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Asian markets mixed after China, U.S. data

Asian markets mixed after China, U.S. data

Asian markets were mixed on Friday as positive U.S. jobs and export data and an upward revision of Japan's growth were offset by weak Chinese figures.
However, the yen, which hit a 15-year high against the dollar this week, slipped as the U.S. data combined with news of Japan's first bank failure in seven years.
Tokyo added 1.99 percent, Seoul rose 1.09 percent and Taipei 0.34 percent. Japanese traders were given a lift after the government said the economy expanded more than initially thought in the second quarter, soothing fears that a recovery was shuddering to a halt.
Gross domestic product grew an annualised 1.5 percent in the April-June quarter, well above an initial estimate of 0.4 percent and in line with economists' forecasts as firms ramped up capital spending, data showed. Most markets rose early after the U.S. Labor Department said the number of Americans filing new claims for jobless benefits last week fell faster than expected to 451,000, down 27,000 from the previous week's revised figure.
That came as the Department of Commerce said the U.S. trade deficit dropped more than expected in July as exports reached their highest level in two years.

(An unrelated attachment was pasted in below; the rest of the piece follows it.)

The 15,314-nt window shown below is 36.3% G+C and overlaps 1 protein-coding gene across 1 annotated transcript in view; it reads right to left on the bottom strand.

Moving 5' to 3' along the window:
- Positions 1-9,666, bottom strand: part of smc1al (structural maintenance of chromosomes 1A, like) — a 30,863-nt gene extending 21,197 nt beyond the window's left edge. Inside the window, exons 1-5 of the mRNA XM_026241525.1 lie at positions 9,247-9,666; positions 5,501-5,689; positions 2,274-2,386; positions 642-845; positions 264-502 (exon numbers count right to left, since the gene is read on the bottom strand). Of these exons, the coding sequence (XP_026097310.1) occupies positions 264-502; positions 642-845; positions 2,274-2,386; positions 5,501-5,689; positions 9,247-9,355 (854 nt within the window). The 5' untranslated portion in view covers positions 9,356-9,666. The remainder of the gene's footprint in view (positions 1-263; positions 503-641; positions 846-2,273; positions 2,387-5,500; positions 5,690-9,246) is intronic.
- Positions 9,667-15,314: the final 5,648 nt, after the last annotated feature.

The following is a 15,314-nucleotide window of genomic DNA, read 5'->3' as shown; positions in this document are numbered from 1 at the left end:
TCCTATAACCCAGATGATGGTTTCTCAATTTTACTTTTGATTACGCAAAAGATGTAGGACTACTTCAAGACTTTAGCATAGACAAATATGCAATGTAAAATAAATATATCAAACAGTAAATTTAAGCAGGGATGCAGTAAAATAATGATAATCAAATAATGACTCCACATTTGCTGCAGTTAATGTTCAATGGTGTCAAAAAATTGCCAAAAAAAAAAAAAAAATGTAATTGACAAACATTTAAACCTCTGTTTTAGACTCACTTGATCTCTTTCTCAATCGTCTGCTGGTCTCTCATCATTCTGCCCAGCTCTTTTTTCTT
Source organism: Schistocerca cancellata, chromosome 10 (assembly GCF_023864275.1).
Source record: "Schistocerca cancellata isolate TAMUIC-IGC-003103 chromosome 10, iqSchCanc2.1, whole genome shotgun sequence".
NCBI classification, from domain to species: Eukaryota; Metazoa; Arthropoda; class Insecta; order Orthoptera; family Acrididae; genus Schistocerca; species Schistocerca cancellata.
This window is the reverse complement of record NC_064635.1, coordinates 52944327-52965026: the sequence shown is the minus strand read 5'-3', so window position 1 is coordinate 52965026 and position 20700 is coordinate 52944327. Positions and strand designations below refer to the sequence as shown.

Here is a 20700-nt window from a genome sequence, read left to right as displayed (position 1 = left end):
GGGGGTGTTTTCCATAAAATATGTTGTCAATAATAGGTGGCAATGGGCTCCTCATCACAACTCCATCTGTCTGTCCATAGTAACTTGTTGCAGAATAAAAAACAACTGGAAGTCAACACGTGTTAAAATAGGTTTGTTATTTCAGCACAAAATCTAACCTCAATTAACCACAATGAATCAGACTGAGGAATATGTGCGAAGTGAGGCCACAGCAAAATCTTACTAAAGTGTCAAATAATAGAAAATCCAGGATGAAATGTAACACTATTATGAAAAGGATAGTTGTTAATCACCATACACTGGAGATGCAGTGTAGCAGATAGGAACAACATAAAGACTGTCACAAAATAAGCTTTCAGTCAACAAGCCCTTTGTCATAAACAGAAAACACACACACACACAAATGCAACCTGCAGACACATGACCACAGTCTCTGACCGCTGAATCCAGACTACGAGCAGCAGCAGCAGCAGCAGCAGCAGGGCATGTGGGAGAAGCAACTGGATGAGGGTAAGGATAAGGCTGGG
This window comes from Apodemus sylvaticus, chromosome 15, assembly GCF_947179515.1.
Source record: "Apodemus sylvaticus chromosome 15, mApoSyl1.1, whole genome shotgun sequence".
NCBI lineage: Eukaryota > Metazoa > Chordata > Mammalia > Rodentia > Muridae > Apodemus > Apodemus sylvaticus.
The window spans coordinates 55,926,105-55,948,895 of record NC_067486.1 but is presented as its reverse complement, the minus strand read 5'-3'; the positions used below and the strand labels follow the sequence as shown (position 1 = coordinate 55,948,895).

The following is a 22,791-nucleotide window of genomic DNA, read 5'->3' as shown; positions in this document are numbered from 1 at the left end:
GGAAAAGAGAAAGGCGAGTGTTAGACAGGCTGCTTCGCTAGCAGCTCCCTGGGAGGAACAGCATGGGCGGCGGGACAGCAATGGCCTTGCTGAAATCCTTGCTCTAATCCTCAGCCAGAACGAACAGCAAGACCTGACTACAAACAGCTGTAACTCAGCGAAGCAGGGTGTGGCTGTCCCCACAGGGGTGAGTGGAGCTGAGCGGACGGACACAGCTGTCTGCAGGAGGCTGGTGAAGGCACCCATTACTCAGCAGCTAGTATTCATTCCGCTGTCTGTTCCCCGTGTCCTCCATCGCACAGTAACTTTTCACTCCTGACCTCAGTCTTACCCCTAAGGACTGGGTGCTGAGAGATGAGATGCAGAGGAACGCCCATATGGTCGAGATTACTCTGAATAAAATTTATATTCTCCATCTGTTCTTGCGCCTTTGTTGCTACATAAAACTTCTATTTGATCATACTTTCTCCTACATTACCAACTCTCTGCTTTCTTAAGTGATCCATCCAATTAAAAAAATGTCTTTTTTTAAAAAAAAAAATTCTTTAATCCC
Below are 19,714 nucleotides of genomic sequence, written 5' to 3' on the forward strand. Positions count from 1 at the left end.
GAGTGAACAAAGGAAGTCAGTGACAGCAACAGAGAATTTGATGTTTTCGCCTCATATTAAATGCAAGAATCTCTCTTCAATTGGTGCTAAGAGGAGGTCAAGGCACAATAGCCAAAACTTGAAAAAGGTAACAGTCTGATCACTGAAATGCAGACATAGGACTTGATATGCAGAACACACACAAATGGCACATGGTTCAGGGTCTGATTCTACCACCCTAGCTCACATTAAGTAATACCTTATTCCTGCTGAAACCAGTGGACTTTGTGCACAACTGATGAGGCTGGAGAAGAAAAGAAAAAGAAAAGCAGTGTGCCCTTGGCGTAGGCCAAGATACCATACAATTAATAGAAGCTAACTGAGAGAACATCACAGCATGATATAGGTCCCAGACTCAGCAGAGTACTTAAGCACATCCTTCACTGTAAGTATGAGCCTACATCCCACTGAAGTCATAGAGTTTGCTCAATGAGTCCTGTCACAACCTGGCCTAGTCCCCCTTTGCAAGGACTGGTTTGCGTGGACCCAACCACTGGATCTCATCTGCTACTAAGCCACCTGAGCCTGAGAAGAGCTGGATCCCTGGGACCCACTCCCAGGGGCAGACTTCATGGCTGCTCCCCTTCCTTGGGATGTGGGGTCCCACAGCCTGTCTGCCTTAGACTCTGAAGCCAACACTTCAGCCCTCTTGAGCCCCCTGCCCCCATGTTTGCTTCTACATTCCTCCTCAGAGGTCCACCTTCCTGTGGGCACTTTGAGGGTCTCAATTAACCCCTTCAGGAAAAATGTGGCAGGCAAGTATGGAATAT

The news lifted confidence in the U.S. economy and - coupled with last week's figures showing fewer people than expected were laid off last month - eased concerns of a double-dip recession. On Wall Street the Dow edged up 0.27 percent.
Asian currency traders used the data to sell the yen.
The dollar rose to 84.29 yen in Tokyo morning trade compared with 83.85 dollars in New York Thursday, while the euro firmed to 106.76 yen from 106.47.
The single currency dropped to US$1.2667 from US$1.2697 in New York. The dollar hit 83.33 to the yen this week, its lowest level since May 1995.
The yen was also pressed after private Incubator Bank of Japan (IBJ) was told to halt operations and was expected to file for bankruptcy Friday. It would be Japan's first bank failure since 2003.


Updated : 2021-03-07 18:04 GMT+08:00